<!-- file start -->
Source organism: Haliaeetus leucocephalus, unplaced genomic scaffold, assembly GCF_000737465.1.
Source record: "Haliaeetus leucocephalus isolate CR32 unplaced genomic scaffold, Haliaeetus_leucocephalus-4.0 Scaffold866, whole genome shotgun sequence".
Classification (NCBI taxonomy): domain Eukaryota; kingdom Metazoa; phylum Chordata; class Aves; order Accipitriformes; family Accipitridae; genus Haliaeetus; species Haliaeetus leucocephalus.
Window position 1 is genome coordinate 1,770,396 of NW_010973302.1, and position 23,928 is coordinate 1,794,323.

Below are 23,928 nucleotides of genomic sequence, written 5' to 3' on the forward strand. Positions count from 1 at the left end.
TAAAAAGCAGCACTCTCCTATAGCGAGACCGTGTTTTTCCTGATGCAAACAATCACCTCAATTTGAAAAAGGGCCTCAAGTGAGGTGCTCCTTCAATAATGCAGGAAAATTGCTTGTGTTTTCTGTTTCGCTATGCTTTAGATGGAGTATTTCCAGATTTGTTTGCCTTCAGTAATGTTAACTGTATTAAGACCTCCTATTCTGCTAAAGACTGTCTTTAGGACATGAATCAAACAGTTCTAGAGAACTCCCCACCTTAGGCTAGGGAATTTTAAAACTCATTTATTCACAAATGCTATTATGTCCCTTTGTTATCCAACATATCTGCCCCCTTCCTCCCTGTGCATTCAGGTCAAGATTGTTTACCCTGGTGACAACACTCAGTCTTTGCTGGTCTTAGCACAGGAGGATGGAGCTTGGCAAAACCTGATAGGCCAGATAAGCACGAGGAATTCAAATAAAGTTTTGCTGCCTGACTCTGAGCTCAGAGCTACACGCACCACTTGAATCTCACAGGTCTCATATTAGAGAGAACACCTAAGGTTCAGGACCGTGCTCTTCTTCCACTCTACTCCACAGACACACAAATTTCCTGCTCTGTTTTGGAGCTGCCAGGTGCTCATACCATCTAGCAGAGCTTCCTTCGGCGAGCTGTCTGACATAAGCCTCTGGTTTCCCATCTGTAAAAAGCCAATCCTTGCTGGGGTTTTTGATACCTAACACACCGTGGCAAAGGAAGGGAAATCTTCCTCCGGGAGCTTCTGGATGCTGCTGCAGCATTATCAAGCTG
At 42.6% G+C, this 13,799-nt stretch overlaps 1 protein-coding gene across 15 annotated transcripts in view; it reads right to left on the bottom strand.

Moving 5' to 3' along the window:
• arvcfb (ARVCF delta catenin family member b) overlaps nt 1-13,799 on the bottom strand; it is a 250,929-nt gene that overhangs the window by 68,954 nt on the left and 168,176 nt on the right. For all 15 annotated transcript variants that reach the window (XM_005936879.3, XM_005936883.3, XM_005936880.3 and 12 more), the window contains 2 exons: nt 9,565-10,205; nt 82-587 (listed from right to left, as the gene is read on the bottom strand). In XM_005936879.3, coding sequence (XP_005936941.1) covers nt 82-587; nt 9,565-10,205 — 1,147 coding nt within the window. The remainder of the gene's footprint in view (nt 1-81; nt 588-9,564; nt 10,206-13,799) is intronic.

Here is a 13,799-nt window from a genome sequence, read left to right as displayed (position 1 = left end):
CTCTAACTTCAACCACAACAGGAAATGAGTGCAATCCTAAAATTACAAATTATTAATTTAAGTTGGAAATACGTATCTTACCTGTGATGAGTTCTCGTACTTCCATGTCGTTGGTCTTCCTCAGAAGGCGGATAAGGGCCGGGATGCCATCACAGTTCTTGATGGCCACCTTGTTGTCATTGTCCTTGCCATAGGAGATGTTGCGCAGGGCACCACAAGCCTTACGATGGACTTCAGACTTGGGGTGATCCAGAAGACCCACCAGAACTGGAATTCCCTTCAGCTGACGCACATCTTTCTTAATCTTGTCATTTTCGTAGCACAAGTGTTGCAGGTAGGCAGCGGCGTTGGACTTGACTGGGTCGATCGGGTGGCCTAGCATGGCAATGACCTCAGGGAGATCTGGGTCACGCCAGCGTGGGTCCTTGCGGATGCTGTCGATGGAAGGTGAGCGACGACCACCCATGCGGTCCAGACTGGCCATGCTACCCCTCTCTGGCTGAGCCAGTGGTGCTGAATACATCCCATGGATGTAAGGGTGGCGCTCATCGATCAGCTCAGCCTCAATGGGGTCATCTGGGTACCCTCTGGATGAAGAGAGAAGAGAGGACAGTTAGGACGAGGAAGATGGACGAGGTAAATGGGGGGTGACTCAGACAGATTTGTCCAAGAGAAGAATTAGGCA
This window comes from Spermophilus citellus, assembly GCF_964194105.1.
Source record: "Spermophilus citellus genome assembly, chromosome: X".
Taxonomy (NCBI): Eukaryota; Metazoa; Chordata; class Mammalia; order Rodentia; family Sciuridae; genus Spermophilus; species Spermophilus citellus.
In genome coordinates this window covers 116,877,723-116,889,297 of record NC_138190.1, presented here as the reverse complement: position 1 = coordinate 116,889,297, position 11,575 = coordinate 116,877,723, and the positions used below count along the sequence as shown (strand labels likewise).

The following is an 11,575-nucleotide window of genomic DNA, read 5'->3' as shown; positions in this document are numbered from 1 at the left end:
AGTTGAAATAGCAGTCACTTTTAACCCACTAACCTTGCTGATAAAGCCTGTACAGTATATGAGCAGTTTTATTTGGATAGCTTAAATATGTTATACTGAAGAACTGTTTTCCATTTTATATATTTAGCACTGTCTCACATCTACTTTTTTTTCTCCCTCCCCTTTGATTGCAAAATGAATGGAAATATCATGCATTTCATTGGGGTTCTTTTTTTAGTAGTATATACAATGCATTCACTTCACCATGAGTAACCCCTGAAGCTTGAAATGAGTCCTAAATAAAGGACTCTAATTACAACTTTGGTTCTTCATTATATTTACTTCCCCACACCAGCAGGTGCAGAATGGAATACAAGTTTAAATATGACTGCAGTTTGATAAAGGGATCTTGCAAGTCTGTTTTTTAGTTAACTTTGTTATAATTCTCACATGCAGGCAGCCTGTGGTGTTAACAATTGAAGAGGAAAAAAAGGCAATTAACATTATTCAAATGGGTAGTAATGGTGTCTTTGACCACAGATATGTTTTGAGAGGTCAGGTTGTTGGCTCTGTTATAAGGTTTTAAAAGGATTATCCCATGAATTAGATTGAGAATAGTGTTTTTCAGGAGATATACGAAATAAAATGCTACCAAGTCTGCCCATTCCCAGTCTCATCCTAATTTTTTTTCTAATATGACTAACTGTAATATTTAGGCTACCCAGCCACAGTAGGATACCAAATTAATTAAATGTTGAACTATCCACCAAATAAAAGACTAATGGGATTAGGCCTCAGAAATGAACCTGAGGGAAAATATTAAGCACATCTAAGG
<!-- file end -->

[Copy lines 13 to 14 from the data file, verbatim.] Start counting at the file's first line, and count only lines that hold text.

Source record: "Spermophilus citellus genome assembly, chromosome: X".
Taxonomy (NCBI): Eukaryota; Metazoa; Chordata; class Mammalia; order Rodentia; family Sciuridae; genus Spermophilus; species Spermophilus citellus.